Have you experienced or witnessed an event that involved actual or threatened death or serious injury, sexual violence, or a threat to the physical (or psychological) integrity of yourself or others?
And have you experienced a response to that event involving intense fear, helplessness, or horror?
Then the event was probably a trauma for you.
Have you been thinking a lot about a particularly disturbing event? Have you had flashbacks of it? Have you been especially depressed and/or fearful? Have you experienced an increase in worries? Have you been feeling numb? Have you had trouble sleeping or concentrating? Do you get startled easily?
Reactions to traumatic events typically include the following (you may not have all of them):
- Intrusive symptoms – a reexperiencing of the event, such as intrusive memories of the event through images, thoughts, dreams, perceptions, feelings, and body sensations associated with the event. A person can act or feel as if the event were actually recurring and he/she were reliving the event. This is often accompanied by emotional or physical distress triggered by reminders of the event. These experiences can take the form of “flashbacks”.
- Avoidance symptoms – physical and psychological numbing following the event, accompanied by attempts to avoid thoughts, feelings, and behaviors associated with the event, as well as places, activities, or people who are reminders of the event. There can be difficulty in recalling certain aspects of the event and diminished ability to function normally. And there is often an experience of dissociation.
- Arousal symptoms – sleep difficulties, outbursts of anger, difficulty concentrating, hypervigilance, and a big startle response.
- Negative mood – new negative beliefs and expectations about the self or others, accompanied by cognitive distortions, a persistent negative emotional state (such as fear, horror, anger, guilt, or shame), low self esteem, and other signs of depression
Have you had some of these symptoms?
You may be having a trauma reaction, and you may be in need of professional help.
People can be traumatized by various kinds of events.
- There are big traumas, such as 9/11 and there are small traumas, such as falling down a flight of stairs.
- There are “one shot” traumas, such as an auto accident, and there is chronic, repeated trauma, such as sexual or physical abuse.
- There is trauma that is caused by people, such as rape, and there is impersonal trauma, such as that caused by fire, hurricanes, or tornadoes.
- Seeing (or hearing about) a trauma can be traumatizing, too, in addition to experiencing the trauma first hand. For example, some people who watched the horrors of 9/11 on TV have been traumatized, themselves, and have exhibited trauma symptoms.
- Disturbances in childhood, care-taker relationships can be traumatizing, especially when they affect the child’s development. This is often called relational trauma.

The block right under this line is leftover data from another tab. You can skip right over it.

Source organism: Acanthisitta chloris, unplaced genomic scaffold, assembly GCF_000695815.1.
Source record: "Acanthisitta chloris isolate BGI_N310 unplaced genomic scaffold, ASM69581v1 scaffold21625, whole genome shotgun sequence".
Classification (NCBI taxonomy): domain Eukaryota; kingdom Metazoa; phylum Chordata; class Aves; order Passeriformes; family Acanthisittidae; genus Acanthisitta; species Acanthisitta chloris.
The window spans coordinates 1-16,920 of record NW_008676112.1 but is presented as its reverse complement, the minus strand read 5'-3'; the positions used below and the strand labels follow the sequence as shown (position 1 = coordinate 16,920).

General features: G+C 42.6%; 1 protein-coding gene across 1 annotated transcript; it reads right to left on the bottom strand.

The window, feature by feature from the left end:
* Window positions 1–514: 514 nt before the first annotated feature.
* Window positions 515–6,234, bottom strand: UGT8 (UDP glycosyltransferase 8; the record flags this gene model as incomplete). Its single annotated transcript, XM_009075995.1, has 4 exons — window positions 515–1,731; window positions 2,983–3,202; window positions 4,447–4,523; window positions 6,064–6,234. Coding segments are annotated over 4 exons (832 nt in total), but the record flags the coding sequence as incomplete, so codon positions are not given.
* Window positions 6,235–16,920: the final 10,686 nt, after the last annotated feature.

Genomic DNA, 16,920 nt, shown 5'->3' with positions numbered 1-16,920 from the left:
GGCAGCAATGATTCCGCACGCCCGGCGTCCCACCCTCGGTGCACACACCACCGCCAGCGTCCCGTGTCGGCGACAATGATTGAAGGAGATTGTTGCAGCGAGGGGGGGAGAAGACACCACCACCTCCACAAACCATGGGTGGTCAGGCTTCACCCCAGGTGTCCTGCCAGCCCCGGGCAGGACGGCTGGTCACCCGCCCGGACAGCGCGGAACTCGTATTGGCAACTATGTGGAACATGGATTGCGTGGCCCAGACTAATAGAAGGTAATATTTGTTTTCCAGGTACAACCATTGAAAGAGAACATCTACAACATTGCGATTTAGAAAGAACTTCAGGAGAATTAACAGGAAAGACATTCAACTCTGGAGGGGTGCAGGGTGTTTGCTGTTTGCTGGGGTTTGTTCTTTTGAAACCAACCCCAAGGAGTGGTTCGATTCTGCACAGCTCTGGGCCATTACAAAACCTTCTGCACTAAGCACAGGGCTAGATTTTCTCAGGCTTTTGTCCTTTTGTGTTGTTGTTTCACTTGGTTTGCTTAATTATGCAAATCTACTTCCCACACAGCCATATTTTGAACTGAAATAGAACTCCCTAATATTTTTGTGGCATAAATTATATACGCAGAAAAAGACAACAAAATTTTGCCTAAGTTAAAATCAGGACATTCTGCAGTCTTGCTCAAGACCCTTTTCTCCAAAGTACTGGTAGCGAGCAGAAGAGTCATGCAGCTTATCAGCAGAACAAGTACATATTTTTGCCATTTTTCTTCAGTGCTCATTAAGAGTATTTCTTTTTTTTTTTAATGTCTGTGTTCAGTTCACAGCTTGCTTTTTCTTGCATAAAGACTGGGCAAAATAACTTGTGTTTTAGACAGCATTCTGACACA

- Some traumas are easily recognizable as trauma, and other traumas are more subtle, covert, and harder to recognize.
- Some traumas are more hurtful than others.
There are two trauma/stress-related disorders described by the Diagnostic Statistical Manual for Psychiatric Disorders, Fifth Edition (DSM - 5):
- Acute Stress Disorder, which is diagnosed from the above symptoms from three days to one month following the traumatic event(s)
- Post Traumatic Stress Disorder (PTSD), in which the duration of the above trauma symptoms is more than one month
- Dissociative Disorders inclduing deperonalization, derealization, memory problems, dissociative identity disorder (DID), and Dissociative disorders not otherwise specified (DDNOS)
Milder forms of trauma exist in abundance, without qualifying for the label “disorder”. They deserve the attention of survivors and therapists, as well.
Individual, group, and family therapy are available for the survivor.
The basic goal of therapy is to re-record the memories of the trauma so that they are not so disturbing. And this process improves the way the survivor functions, feels, thinks of him/herself and deals with the real world.
Stages of Psychotherapy
- Stabilization – this involves learning and using coping strategies that help the person manage his/her emotional reactions
- Processing – this involves telling the story of the traumatic event(s)
- Reworking meaning – this involves changing cognitive distortions and illogical conclusions about the self or others, dealing with the existential issues, such as safety and predictability in the world, finding a new way to think of oneself, and developing new behavior patterns.
- Resolution – assuming a new way of living and moving on
Types of Psychotherapy
Various types of therapy help the survivor resolve the trauma:
- Telling the story to a skilled and understanding therapist in words
- Telling the story using art, play, movement, and music
- Using Hypnosis to tell the story and to manage the emotional reactions triggered by the story
- Using Mind-Body psychotherapy to help process early life experiences
- Using EMDR